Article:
Why I Don’t Like Instant Messaging

I’m beginning to despise instant messaging platforms.

While I used to consider them a wonderful productivity tool, the last year has convinced me that they’re just another time-suck.

I’ll defend my point with an analogy.

When I managed a software development team, one of my most important jobs was to prevent interruptions. You see, interruptions kill productivity. The cost of interrupting a developer is quite high.

As Derek Johnson explained quite well in his article for The Tomorrow Lab, development is a very cerebral task. It typically takes 10 to 15 minutes for a developer to get back on track after being interrupted with a phone call, drive-by, instant message conversation, etc.

Because my own development team was always on a tight schedule, interruptions often jeopardized our ability to deliver on time.

By using the example of an arcade game, Georgetown University professor (and the man who coined the term “FOMO”) Cal Newport showed that task switching “reduces cognitive performance.”

How does this apply to authors?

Writing at its core is a creative process. And once you get into it, into flow, you need to keep writing until the river of words slows to a trickle.

That’s why writing coaches recommend you use any number of methods to avoid interruptions, such as writing when nobody’s home, using headphones, disabling Facebook, silencing your phone, etc.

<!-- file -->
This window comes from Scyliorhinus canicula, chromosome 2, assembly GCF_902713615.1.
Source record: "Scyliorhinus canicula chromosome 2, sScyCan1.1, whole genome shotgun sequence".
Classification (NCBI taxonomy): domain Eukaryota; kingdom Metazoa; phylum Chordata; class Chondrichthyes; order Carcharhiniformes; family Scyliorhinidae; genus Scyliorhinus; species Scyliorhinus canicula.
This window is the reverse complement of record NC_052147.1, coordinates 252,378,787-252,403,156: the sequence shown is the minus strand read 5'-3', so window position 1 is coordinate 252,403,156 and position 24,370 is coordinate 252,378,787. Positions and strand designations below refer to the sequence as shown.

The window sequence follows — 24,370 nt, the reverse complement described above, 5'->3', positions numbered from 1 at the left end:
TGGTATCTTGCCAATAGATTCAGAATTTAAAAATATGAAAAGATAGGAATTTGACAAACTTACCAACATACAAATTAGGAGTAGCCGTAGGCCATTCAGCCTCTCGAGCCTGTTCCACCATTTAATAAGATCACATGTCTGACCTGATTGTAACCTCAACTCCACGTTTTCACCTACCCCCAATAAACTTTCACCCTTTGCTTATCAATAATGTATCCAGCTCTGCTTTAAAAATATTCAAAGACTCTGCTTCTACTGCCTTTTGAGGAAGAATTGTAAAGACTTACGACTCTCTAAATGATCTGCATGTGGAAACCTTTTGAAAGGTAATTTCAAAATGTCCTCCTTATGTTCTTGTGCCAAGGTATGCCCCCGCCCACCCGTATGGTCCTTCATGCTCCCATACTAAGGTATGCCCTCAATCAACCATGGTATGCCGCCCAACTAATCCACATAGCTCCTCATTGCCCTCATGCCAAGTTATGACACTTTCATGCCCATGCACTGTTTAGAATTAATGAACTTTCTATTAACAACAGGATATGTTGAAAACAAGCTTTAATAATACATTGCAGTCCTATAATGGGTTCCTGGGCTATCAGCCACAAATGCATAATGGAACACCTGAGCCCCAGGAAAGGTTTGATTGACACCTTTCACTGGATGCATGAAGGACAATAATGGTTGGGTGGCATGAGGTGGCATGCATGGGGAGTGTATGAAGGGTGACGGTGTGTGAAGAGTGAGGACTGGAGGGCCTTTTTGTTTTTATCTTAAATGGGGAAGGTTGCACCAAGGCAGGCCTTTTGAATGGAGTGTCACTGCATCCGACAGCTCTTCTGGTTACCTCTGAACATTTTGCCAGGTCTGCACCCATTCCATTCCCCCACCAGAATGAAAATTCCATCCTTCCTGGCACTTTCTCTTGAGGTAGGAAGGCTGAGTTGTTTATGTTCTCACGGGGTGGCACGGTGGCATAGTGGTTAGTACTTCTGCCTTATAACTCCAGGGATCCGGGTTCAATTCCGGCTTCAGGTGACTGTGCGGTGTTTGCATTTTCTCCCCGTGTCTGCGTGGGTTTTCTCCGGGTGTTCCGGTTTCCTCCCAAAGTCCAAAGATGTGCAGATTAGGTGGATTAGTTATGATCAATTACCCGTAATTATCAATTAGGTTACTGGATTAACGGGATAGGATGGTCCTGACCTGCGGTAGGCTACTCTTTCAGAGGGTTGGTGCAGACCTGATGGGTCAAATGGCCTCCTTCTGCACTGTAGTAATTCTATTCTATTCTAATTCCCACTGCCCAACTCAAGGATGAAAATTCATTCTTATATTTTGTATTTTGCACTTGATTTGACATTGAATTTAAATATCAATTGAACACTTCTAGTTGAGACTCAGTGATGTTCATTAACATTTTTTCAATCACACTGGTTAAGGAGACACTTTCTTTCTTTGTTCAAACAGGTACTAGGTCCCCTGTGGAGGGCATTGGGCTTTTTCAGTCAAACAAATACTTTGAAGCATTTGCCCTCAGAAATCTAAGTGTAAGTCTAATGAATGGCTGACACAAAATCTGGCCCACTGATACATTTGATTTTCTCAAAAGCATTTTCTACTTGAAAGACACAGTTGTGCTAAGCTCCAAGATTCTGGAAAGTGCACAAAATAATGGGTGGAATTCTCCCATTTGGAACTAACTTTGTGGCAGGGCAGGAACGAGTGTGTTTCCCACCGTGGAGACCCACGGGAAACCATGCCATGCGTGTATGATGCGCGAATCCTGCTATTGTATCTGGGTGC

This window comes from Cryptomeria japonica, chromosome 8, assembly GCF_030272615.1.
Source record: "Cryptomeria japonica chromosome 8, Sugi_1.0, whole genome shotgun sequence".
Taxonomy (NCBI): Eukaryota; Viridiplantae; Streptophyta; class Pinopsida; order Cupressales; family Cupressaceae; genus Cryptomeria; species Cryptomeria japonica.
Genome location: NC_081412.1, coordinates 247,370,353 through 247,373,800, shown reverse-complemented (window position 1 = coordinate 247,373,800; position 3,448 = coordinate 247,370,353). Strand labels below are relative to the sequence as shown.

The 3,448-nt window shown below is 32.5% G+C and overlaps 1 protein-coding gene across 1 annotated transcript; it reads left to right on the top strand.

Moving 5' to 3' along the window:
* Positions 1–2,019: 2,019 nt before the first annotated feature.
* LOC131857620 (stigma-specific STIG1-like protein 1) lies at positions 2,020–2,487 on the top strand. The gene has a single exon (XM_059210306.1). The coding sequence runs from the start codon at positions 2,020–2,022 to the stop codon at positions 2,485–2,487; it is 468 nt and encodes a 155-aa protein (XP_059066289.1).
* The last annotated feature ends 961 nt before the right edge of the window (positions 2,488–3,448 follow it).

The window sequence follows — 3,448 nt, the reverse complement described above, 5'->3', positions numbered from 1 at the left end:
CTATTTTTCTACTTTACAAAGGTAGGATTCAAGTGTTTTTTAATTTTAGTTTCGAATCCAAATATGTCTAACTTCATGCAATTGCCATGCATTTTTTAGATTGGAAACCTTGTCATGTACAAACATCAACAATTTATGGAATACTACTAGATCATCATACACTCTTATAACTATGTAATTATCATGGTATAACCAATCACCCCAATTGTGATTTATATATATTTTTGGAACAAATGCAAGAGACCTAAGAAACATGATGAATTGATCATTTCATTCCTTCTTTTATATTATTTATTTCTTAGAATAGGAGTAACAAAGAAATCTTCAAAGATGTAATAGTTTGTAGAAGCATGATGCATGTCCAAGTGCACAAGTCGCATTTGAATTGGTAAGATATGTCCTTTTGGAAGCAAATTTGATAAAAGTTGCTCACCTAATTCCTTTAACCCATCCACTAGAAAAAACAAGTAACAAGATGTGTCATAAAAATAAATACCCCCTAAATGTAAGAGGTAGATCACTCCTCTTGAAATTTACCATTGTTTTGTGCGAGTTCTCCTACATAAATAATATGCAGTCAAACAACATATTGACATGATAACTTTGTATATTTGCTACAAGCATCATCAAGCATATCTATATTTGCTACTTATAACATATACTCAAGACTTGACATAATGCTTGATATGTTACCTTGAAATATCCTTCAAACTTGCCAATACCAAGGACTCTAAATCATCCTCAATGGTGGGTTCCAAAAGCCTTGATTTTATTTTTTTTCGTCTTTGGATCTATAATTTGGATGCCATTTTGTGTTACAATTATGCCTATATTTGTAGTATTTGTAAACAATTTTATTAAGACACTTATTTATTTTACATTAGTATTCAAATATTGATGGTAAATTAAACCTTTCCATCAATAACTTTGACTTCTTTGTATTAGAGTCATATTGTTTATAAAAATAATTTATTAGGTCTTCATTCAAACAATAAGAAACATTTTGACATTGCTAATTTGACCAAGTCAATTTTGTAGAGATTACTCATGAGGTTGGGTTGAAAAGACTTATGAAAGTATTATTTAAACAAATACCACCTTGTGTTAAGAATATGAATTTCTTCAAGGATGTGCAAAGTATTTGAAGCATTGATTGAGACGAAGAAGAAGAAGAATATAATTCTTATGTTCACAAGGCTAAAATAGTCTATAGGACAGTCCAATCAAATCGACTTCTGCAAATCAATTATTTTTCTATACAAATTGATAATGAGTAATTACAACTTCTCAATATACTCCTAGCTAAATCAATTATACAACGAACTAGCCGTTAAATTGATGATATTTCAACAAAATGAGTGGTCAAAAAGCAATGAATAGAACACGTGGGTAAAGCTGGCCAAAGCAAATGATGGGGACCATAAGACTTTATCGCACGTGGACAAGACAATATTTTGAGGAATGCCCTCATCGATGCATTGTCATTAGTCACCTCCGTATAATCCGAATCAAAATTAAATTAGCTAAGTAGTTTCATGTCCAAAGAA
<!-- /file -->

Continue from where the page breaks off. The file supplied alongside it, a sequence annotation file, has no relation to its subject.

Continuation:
Being able to work without distraction isn’t just important for writers and developers. It’s important for everyone engaged in knowledge work. Cal Newport makes a convincing argument with his new book Deep Work that “focus is the new I.Q. in the knowledge economy.”

If you work in a traditional corporate environment, this might resonate with you. How many times have you been rushing to meet a deadline when an IM pops up and throws you off?

I’ve personally consulted at organizations where workers were actually required to “be available by instant messenger.”

Unfortunately, I think it’s going to take a few more years before the message that this type of “always on, always available” practice is harming productivity and, by extension, the bottom line.

My recommendation is to do whatever you can to protect your deep work time. If you work a traditional job, do so within the parameters of your office rules, of course. Set your instant messenger on “do not disturb” during periods of deep work, or take a walk outside for more thoughtful exercises.

What do you think? Is “always on, always available” good or bad?

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